New Orleans Motel Placed Employee on Unwanted Leave of Absence, Federal Agency Charges
NEW ORLEANS - G6 Hospitality, dba Motel 6, unlawfully placed a pregnant employee on leave solely because of the fact that she was pregnant, the U.S. Equal Employment Opportunity Commission (EEOC) charged in a lawsuit it filed today.
The suit alleges that Adrian Johnson, who worked at a New Orleans Motel 6, informed management that she was pregnant and that her pregnancy was considered high-risk. On March 1, 2015, Johnson called her manager to inform him that she would be unable to work that day due to a pregnancy-related illness. The manager told Johnson that he was modifying the work schedule and taking her off the schedule for the entire week, despite the fact that she only needed one day off. Six days later, Johnson attempted to call the manager to ask when she would be placed back on the schedule. Later that day, she received a text message from him stating that she was being placed on a leave of absence until her pregnancy was over. Johnson did not request to be placed on a leave of absence.
EEOC charged that Motel 6 placed Johnson on forced leave of absence without pay due to her pregnancy, in violation of Title VII of the Civil Rights Act of 1964. Title VII prohibits an employer from "discriminat[ing] against any individual with respect to…compensation, terms, conditions, or privileges of employment, because of such individual's sex." 42 U.S.C. § 2000e-2(a)(1). The Pregnancy Discrimination Act of 1978 (PDA) amended Title VII to include discrimination based on pregnancy and related medical conditions.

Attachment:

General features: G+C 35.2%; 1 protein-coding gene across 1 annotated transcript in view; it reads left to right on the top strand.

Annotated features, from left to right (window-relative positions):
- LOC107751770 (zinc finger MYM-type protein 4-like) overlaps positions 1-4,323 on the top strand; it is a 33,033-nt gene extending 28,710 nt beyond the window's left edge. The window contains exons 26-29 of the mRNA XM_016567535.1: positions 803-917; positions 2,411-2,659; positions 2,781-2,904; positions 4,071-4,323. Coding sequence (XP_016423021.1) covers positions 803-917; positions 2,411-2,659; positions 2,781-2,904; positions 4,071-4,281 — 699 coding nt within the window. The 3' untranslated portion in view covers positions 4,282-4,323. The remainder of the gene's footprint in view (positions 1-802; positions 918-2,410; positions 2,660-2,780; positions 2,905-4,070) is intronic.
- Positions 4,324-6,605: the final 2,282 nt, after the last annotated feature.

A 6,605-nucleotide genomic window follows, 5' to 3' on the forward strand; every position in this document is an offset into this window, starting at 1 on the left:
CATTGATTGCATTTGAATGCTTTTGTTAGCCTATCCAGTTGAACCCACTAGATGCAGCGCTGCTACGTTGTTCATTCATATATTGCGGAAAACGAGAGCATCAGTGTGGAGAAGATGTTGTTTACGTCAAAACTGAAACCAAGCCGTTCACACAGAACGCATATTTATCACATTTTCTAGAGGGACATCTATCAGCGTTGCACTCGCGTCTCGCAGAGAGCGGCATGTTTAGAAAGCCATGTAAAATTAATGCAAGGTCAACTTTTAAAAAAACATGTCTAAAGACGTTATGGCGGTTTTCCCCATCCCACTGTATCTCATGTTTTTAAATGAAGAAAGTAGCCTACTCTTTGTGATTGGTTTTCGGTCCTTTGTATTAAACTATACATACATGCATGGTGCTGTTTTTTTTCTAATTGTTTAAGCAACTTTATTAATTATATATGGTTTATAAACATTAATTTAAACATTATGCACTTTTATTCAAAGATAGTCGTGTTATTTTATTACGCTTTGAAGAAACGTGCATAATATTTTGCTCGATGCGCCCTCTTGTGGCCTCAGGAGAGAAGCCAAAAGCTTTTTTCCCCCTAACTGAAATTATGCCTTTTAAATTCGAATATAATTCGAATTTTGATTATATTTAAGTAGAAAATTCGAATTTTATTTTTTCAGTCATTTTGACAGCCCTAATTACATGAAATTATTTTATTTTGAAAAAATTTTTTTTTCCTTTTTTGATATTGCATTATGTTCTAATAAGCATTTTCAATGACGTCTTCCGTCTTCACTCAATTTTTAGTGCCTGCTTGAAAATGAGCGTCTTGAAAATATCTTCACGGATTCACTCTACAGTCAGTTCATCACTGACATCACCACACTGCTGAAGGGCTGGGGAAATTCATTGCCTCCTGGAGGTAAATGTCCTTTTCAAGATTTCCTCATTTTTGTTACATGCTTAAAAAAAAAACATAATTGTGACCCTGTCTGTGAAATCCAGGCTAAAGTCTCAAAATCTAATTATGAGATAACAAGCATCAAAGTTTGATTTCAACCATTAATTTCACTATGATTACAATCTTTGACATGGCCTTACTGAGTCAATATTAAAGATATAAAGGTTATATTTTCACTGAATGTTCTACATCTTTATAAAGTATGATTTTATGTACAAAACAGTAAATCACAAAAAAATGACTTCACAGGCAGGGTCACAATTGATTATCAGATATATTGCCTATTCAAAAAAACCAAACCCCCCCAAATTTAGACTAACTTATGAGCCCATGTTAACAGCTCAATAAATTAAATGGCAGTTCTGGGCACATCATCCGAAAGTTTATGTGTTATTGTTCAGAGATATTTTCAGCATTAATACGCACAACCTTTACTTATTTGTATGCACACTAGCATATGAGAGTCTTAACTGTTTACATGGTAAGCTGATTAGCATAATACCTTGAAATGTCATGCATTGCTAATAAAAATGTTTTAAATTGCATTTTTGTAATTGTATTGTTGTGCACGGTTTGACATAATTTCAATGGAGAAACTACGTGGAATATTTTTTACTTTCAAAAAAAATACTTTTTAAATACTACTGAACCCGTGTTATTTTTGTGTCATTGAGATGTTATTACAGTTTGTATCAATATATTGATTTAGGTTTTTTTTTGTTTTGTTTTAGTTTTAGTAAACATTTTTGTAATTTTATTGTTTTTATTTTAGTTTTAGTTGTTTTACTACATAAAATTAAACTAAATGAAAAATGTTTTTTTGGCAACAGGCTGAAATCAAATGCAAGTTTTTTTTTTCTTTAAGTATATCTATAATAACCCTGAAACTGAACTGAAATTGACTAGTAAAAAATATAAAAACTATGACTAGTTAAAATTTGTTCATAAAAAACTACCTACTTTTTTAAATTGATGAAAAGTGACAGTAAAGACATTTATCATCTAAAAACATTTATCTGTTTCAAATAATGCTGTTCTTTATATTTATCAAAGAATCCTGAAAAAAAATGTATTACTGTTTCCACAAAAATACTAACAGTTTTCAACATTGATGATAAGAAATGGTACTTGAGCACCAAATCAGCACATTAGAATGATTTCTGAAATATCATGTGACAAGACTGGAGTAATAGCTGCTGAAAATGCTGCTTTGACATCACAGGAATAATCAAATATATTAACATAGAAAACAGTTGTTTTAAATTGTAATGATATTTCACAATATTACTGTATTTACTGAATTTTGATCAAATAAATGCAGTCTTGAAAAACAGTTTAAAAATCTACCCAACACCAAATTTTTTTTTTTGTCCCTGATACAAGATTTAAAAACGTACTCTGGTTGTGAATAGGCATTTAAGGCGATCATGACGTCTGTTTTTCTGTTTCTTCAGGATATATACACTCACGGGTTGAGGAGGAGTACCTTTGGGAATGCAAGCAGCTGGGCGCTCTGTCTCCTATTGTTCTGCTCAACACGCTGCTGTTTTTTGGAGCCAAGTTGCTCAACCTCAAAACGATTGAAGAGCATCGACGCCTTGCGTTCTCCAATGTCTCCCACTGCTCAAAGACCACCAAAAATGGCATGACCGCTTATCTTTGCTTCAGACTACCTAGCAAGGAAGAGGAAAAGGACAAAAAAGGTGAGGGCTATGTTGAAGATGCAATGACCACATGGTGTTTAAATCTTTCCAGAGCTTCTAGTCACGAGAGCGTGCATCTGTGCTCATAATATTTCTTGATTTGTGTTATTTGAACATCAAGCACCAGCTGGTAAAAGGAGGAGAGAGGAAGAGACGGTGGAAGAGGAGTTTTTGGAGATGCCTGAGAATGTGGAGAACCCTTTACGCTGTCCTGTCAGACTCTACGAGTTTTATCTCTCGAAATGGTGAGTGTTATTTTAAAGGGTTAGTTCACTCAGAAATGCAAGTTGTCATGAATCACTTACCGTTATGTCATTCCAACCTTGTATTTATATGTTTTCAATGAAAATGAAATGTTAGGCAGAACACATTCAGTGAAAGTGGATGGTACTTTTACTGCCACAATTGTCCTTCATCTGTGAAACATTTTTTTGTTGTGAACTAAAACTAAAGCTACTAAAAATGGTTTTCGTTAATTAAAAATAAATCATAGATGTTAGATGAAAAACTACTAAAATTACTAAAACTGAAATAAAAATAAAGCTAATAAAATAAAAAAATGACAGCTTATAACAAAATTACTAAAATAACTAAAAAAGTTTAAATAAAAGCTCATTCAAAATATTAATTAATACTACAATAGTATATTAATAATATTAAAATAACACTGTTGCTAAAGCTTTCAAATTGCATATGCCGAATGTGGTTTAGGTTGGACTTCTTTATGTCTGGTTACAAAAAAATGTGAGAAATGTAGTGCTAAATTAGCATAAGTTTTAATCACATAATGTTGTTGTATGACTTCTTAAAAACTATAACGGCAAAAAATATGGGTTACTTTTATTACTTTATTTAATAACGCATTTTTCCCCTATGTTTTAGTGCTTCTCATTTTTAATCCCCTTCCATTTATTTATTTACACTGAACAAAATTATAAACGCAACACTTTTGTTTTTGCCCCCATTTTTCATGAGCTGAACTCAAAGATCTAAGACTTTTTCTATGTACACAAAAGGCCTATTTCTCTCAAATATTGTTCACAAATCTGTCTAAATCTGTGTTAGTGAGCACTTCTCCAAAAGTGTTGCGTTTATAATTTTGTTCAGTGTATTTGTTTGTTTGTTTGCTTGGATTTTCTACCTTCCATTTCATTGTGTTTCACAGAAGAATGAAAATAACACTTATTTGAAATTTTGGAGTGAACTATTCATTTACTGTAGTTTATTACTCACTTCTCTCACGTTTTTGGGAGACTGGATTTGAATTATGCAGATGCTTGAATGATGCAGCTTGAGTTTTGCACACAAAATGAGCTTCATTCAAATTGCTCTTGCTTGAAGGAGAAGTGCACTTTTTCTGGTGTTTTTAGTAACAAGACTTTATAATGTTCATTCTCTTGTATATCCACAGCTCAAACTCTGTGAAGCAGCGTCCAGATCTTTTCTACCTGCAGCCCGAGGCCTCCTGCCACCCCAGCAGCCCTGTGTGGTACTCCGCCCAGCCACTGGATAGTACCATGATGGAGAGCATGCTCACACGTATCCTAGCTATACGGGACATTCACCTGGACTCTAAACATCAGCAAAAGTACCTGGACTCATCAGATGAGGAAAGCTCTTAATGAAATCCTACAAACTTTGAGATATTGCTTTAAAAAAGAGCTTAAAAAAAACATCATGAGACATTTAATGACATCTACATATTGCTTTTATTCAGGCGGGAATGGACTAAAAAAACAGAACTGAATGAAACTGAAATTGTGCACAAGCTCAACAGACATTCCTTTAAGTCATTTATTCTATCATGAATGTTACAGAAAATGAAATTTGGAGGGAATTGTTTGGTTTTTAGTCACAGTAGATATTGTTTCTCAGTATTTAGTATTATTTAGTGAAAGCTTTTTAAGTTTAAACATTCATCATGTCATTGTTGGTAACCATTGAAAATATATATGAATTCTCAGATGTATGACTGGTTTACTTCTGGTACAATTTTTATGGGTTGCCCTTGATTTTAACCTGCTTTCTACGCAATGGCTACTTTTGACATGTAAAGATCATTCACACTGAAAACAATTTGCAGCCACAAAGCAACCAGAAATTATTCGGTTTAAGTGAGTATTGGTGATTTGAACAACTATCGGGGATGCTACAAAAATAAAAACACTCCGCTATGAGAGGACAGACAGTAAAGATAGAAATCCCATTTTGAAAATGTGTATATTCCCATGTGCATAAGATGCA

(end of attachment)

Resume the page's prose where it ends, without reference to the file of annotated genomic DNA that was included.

EEOC is seeking injunctive relief prohibiting Motel 6 from engaging in unlawful discrimination on the basis of sex in the future, as well as compensatory and punitive damages for Johnson, and other relief the court deems proper.
"This lawsuit should remind everyone unmistakably that federal law protects pregnant workers from such treatment," said Jim Sacher, regional attorney for EEOC's Houston District. "The fact that a manager would send a text explicitly suspending an employee because she is pregnant highlights the need for EEOC to continue its vigorous enforcement of pregnancy discrimination law - and that's what we'll do."
Keith Hill, New Orleans Field Office director, added, "EEOC will aggressively investigate allegations of pregnancy discrimination and pursue meaningful relief in order to eliminate this type of unlawful conduct."
According to company information, G6 Hospitality owns, operates and franchises over 1,300 economy lodging locations under the Motel 6 brand and the Studio 6 Extended Stay Brand. Headquartered in Dallas, G6 Hospitality employs more than 10,000 team members across the United States and Canada.
EEOC is responsible for enforcing federal laws prohibiting discrimination in employment. Further information about the agency is available on its website at www.eeoc.gov.